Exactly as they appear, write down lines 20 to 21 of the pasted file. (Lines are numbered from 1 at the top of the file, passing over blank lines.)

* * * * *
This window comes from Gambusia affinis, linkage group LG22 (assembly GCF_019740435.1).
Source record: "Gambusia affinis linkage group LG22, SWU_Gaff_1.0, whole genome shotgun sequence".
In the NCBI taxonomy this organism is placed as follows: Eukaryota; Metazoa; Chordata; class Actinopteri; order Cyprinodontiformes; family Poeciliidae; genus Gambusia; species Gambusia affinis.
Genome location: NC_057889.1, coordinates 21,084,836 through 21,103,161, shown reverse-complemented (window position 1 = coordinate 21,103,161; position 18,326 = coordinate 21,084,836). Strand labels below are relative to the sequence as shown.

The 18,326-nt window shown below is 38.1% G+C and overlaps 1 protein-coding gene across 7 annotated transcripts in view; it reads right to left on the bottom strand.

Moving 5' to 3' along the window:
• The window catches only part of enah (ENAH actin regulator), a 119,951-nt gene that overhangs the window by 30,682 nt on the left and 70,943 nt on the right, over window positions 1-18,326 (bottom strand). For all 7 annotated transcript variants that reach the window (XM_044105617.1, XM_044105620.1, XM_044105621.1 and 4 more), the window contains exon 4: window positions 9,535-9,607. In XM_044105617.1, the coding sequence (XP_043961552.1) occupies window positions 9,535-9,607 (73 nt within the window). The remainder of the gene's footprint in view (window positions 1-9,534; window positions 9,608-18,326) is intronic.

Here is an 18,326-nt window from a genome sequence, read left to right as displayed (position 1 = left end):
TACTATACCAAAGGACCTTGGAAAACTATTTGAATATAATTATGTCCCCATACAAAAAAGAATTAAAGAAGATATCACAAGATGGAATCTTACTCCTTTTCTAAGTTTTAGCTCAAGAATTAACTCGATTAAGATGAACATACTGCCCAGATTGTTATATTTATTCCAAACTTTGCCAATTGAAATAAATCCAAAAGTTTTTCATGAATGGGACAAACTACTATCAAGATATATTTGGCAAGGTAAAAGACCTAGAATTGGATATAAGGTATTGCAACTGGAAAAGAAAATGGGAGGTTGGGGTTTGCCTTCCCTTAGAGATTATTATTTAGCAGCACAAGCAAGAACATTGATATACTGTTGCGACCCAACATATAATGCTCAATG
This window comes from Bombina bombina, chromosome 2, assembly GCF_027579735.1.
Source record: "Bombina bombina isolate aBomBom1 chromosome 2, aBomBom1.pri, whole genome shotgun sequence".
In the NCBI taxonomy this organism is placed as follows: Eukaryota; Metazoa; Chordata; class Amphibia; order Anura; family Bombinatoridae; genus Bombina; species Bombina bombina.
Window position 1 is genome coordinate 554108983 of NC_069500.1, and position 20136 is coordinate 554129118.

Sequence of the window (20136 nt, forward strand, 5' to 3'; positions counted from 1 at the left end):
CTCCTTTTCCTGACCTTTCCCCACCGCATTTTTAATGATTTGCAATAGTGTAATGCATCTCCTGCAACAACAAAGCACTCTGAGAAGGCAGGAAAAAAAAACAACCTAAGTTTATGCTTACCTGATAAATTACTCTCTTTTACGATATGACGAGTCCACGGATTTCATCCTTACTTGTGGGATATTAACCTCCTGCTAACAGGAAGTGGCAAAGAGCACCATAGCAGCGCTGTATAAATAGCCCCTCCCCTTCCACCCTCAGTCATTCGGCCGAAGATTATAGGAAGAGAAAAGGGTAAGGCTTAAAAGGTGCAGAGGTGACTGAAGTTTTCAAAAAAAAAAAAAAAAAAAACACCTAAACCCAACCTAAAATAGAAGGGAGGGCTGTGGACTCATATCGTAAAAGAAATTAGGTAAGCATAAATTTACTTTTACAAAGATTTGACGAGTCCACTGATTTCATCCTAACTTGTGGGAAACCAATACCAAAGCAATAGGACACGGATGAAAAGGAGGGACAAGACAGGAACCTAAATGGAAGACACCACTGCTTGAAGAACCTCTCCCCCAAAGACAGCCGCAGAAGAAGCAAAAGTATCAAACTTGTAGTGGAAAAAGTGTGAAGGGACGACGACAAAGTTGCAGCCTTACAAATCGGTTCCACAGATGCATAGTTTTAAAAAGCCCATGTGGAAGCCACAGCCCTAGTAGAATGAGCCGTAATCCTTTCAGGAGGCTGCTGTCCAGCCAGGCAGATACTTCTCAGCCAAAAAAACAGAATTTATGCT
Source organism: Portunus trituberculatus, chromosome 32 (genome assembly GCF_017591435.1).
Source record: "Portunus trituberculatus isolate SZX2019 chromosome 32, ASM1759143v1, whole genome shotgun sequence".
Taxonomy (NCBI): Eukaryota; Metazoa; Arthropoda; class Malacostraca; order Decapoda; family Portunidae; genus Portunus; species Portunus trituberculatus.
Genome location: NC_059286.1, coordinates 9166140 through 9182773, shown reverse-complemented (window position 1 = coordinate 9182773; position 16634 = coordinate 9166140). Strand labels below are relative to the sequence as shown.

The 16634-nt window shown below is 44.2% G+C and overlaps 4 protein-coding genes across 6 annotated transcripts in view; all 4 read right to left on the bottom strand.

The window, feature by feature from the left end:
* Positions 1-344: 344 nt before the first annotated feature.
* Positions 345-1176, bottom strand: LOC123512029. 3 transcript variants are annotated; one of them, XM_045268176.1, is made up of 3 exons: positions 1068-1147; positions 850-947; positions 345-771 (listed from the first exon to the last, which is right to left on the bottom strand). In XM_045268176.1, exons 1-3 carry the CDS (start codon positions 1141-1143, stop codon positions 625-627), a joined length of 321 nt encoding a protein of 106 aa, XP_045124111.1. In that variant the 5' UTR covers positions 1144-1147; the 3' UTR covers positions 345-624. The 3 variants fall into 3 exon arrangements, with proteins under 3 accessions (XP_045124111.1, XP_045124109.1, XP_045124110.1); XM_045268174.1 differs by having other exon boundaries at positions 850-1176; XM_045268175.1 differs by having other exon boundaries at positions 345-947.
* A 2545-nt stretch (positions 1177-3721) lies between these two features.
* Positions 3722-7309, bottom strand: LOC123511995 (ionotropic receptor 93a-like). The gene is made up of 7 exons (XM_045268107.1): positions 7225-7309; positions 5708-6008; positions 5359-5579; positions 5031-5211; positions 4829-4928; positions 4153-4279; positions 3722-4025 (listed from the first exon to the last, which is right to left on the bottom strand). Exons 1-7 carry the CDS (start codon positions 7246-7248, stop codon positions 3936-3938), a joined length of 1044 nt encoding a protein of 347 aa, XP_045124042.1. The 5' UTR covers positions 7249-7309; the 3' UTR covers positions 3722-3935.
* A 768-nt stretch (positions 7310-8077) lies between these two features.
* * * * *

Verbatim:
The 16634-nt window shown below is 44.2% G+C and overlaps 4 protein-coding genes across 6 annotated transcripts in view; all 4 read right to left on the bottom strand.

The window, feature by feature from the left end: